That message, which echoes SEMA’s tech-agnostic philosophy toward the marketplace, was not lost on FutureTech Studio visitors, which included mainstream journalists and lawmakers alongside general attendees. “We gave a lot of tours,” said Morales, which allowed SEMA to educate a wider audience on the innovative environmental solutions that the aftermarket is already bringing to the table.

“Creating an area like this gives new-tech companies a natural place to fit into the SEMA Show,” added Morales. “They’re seeking ROI and want to make sure they’re positioned where they technically belong. The FutureTech Studio is inclusive of developing technologies for emerging trends and gives these companies a means to grow their businesses.”

Plus, it’s a hub of collaboration—something that will be important to the entire industry as innovations proliferate and “shake out.”

“That’s actually really important,” continued Morales. “We’re bringing in companies that have been developing over the past three to four years or so. They’re getting to a very established state and exploring collaborations. For example, there weren’t that many conversion products a few years ago, but now you see a significant amount of complete kits offered in the market today. That’s all because of those industry collaborations.”

Lightship RV co-founder Ben Parker said that spirit of collaboration was an unexpected, added benefit when his company signed up to exhibit its fully electric trailer. Parker and his startup partner Toby Kraus left Tesla hoping to revolutionize the overlanding space. The result of their collaboration is the L1 tow trailer. Energized by rooftop solar panels, the unit also features an electric motor that can sync with an EV truck to reduce drag, extending the toy hauler’s range. In a pinch, the trailer can also recharge an EV or even power a small home. The trailer generated a lot of interest and valuable feedback from Show attendees, and Parker found his discussions and sharing of ideas with other exhibitors especially helpful.

“We’ve been to other shows for our market, but [the SEMA Show] is the biggest and a dream come true for us to be here with our RV,” he noted. “We start production and go to market in 2024, so being at the SEMA Show now is a huge deal for us.”


Expanding Traditional Markets

Although the FutureTech Studio obviously benefits pioneers like Lightship RV and similar innovators within the alternative-propulsion space, traditional aftermarket businesses are also finding new opportunities, including accessorizers. A case in point, said Morales, is the growing interest in modification products for Teslas and other new-tech vehicles.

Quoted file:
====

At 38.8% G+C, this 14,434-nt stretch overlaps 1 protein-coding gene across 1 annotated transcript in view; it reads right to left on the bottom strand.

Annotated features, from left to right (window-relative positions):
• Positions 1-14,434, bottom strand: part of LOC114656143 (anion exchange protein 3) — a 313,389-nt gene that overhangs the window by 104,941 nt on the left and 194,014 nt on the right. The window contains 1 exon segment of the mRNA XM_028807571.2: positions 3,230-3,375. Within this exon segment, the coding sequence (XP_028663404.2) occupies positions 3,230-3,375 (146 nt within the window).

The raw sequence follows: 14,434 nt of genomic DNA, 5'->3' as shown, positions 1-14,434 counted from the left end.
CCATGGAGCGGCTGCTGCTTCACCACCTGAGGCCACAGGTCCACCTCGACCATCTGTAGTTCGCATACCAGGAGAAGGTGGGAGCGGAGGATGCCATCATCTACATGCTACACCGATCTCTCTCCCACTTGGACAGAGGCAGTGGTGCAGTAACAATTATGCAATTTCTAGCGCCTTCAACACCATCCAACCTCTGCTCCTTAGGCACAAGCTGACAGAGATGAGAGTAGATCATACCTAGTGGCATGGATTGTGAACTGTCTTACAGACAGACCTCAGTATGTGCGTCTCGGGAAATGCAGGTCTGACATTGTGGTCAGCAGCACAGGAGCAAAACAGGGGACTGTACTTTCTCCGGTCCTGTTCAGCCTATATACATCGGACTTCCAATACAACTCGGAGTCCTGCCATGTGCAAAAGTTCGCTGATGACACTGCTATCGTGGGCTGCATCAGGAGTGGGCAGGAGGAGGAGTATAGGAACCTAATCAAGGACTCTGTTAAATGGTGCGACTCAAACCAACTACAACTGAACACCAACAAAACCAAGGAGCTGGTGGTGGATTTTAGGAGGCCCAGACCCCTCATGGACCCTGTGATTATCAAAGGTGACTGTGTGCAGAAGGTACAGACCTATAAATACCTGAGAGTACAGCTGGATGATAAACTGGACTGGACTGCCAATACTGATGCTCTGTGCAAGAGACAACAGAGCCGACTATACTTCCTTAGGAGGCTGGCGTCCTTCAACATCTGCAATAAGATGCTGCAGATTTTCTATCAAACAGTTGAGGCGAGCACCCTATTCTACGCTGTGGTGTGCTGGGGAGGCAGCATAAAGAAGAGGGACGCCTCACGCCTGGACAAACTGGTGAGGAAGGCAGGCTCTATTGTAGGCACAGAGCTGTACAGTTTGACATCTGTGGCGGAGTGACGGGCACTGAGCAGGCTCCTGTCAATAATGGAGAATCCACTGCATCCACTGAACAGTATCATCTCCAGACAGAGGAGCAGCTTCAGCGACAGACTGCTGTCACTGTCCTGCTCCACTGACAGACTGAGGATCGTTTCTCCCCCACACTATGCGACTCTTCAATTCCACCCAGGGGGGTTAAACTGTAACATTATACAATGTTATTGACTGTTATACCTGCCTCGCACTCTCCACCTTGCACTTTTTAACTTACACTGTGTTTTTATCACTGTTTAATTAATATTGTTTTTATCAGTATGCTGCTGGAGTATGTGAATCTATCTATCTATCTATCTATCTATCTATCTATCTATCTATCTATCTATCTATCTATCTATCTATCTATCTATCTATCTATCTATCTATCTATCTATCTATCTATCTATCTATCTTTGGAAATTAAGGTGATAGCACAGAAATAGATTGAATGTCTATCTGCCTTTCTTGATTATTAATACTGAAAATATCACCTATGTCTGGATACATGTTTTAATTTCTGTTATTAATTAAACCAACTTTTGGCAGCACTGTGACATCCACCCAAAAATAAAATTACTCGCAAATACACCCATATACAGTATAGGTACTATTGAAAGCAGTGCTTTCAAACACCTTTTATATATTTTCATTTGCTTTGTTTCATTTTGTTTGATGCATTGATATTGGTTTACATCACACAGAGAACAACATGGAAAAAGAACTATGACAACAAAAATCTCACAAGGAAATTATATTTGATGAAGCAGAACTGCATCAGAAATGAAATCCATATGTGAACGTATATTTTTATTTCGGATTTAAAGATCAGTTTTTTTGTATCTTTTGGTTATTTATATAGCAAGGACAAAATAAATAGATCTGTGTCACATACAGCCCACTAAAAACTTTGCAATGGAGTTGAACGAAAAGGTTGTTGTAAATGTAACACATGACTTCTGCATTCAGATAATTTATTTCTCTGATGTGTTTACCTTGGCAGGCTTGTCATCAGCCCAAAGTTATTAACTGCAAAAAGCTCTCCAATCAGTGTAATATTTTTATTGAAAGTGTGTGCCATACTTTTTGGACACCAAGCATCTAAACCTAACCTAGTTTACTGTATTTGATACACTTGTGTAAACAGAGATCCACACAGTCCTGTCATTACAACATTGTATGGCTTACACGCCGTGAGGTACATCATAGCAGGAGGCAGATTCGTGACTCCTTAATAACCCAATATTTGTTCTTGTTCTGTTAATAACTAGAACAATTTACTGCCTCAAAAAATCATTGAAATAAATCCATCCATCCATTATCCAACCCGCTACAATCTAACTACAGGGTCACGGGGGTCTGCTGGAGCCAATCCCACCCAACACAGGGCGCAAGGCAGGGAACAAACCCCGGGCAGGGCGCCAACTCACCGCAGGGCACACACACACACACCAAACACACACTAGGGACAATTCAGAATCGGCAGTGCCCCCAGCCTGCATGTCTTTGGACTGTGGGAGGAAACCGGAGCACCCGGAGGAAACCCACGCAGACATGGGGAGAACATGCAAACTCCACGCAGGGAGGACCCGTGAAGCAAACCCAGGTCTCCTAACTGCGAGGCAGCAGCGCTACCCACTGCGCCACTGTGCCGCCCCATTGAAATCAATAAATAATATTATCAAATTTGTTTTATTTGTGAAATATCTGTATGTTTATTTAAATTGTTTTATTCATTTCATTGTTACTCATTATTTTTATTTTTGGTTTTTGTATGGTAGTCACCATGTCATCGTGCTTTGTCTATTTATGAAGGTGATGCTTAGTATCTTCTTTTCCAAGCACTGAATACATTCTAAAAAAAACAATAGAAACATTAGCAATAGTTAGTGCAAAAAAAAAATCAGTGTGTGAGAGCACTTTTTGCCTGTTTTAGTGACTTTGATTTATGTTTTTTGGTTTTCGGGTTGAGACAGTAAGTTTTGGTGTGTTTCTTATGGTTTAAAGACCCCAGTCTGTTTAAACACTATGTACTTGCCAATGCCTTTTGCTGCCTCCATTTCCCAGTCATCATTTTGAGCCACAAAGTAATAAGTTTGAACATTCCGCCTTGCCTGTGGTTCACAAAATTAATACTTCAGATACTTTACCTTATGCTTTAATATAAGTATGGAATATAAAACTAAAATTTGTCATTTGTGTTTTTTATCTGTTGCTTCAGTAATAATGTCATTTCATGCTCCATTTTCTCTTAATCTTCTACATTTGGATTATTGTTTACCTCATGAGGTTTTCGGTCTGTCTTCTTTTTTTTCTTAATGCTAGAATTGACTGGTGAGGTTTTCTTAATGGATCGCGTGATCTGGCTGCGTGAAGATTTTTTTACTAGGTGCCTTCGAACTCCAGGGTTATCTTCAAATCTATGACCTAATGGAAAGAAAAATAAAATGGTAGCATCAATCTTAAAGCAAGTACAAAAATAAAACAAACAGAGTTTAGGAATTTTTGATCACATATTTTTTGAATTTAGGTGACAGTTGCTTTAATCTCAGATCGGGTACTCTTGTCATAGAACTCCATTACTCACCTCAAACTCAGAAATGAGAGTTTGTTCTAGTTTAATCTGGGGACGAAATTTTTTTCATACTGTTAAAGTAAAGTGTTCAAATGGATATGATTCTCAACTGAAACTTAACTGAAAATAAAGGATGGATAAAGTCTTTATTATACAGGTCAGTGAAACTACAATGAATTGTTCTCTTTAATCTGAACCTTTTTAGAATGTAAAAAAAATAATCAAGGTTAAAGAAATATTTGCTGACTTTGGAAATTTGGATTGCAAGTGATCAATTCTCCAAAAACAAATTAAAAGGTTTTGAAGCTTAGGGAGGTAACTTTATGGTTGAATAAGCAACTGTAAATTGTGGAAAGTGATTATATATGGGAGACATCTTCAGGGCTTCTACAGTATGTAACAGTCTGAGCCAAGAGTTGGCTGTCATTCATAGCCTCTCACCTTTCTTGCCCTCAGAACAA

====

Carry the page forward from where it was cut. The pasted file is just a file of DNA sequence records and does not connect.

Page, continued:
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In the foreground sits a Hypercraft EV “skateboard” platform for conversions. In the background is a fuel-cell-propelled truck cab developed by Toyota and Kenworth.


“For a while we saw a lot of them being kept stock because a lot of folks treated them as commuter vehicles… If I’m just going from point A to point B, I don’t really care about what I do with it,” he explained.

“But now the market is gaining an enthusiast following. I compare it to the JDM [Japanese domestic market] phenomenon of the late ‘90s, early ’00s, when a lot of young enthusiasts were modifying Hondas. Suddenly, everybody wanted to accessorize, whether it was wheels, performance parts or exterior appearance items. We’re starting to see that with the Tesla market with vehicles becoming pretty heavily modified through wheels, aerodynamic packages, interior rollcages, suspension modifications and interior audio improvements. We want to spotlight this trend in the FutureTech Studio because it’s a growing part of the industry.”


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From left to right: The Legacy EV Live Repower Ford project, the Scorpion EV “Venom” car, and an alt-fuel BluePrint Engines ICE powerplant.


In fact, the FutureTech Studio plugs into wider SEMA efforts to assist association members in understanding and adopting and integrating emerging technologies into their business models where applicable.

“We’re creating an area that will help us embrace new members as more of these tech companies discover SEMA and see its benefits,” noted Morales. “Obviously the Show is an annual opportunity, but our goal is to engage with these companies year round.”

That in turn will benefit SEMA members representing the wider aftermarket. “We got lot of positive feedback from the 2023 studio, and our goal going into next year is continue expanding the content to make it even more inclusive of other technologies.
So for example, if we see a larger spike in e-fuels coming in and playing a bigger part into the aftermarket, we’ll shine a light on it. We want to make sure that everybody is aware of these new technologies as they’re coming into the industry.”